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Veniez: I See Your Tar Sands and Raise You These Photos

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While I understand Daniel Veniez's recent Huffiington Post blog calling for a reasonable discussion on the fate of the Alberta tar sands, there are some massive oily holes in his argument along with a few bursting pipes.

On the surface, a call for reason sounds good, but it comes at a great cost to the environment where irreparable damage is being inflicted everyday. Unreasonable things are happening in Canada's North and it is not talk that is going to solve these massive problems.

As early as last week a massive pipe burst in Northern Alberta dumped close to a million gallons of oil into the wildnerness and surrounding waterways. The Calgary-based company operating the pipeline, Pace, did not even know about the pipe burst, but was informed by an airplane pilot who spotted the oil leak.

"We have a considerable amount of oil on the ground," said Darin Barter representing the Energy Resources Conversation Board.

In April 2011, 28,000-gallons of oil spilled from the Plains Midstream Rainbow pipeline 100 km north of Peace River.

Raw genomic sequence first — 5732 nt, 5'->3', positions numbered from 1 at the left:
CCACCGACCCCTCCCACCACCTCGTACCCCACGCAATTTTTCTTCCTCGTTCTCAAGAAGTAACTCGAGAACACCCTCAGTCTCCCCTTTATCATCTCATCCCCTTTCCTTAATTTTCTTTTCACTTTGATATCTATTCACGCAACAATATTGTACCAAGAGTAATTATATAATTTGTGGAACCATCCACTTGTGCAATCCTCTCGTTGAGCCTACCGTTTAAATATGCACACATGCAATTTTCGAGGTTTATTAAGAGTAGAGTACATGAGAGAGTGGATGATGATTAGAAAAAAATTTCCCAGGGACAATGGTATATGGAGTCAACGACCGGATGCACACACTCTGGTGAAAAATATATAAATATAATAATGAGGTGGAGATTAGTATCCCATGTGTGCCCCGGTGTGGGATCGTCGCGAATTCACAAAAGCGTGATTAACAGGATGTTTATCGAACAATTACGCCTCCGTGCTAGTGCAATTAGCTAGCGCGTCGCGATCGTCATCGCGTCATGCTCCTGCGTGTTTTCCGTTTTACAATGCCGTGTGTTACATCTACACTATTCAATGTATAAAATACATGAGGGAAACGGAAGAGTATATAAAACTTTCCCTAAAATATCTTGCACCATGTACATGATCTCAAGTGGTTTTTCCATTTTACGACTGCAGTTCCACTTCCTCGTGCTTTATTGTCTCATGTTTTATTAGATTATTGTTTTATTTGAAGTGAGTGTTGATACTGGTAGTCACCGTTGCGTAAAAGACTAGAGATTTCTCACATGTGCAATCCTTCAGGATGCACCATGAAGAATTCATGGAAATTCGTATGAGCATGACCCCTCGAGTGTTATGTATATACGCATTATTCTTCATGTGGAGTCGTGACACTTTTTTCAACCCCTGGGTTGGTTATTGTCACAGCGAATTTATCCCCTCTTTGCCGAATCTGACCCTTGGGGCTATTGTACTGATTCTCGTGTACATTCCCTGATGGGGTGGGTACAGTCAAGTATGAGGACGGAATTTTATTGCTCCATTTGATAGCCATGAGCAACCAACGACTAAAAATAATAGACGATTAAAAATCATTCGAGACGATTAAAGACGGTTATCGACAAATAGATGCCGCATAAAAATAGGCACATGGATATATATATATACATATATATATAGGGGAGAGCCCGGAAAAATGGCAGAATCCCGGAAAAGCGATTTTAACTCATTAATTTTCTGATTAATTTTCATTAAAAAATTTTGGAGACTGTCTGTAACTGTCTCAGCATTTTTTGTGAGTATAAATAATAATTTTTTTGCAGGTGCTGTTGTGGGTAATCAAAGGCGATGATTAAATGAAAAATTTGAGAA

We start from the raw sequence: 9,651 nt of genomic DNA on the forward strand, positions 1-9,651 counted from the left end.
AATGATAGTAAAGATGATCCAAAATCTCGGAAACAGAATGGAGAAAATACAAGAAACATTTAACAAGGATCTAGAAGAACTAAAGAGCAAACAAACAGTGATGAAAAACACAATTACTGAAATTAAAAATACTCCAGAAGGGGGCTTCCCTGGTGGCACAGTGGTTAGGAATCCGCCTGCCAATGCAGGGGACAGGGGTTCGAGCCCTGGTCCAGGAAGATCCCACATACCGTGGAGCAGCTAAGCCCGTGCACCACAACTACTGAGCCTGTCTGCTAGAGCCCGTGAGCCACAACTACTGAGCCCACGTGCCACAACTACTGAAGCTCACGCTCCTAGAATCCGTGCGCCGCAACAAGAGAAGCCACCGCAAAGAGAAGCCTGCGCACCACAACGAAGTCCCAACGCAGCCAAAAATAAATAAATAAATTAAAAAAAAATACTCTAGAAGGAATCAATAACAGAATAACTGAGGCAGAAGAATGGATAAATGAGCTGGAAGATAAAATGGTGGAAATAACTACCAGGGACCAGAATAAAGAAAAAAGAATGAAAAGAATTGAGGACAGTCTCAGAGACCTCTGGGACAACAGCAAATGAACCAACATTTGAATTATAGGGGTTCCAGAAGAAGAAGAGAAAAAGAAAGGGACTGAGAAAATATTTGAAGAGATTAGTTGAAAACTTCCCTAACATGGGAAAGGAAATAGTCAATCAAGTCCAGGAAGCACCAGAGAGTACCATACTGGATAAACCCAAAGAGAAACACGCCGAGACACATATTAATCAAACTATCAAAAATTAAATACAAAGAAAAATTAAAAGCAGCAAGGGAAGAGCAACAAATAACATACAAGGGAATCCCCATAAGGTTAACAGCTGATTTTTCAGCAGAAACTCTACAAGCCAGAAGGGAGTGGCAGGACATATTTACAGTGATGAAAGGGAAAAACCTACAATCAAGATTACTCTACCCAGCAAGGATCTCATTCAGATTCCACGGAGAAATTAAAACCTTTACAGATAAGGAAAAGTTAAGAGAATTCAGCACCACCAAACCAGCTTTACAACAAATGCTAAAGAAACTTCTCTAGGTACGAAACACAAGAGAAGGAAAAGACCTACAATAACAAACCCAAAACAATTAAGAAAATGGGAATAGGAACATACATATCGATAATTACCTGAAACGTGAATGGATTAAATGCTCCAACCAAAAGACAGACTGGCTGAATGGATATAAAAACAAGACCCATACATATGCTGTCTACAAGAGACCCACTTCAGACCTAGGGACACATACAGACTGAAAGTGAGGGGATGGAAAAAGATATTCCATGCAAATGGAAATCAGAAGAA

July 2010, over 800,000 gallons of oil were dumped into Michigan's Kalamazoo River from a ruptured pipeline owned by tar sands giant Encana.

Here's what that looked like:

2012-06-05-kalamazoo.jpg
(Photo courtesy of Greenpeace)

Then of course there is the premanent environmental damage being caused by the mere existence of the tar sands. While I could bore you with facts about the impacts on fresh water and the climate, images in this slideshow speak volumes more:

2012-06-05-mordor.jpg
(Photo courtesy of Greenpeace)

2012-06-05-ponds.jpg
(Photo courtesy of Greenpeace)

There's nothing reasonable about what is happening in my homeland and our country's once pristine wilderness. I applaud Veniez for weighing in on this important issue, but there is a dark and desperate side to the tar sands that must be considered when looking for solutions to this nightmare.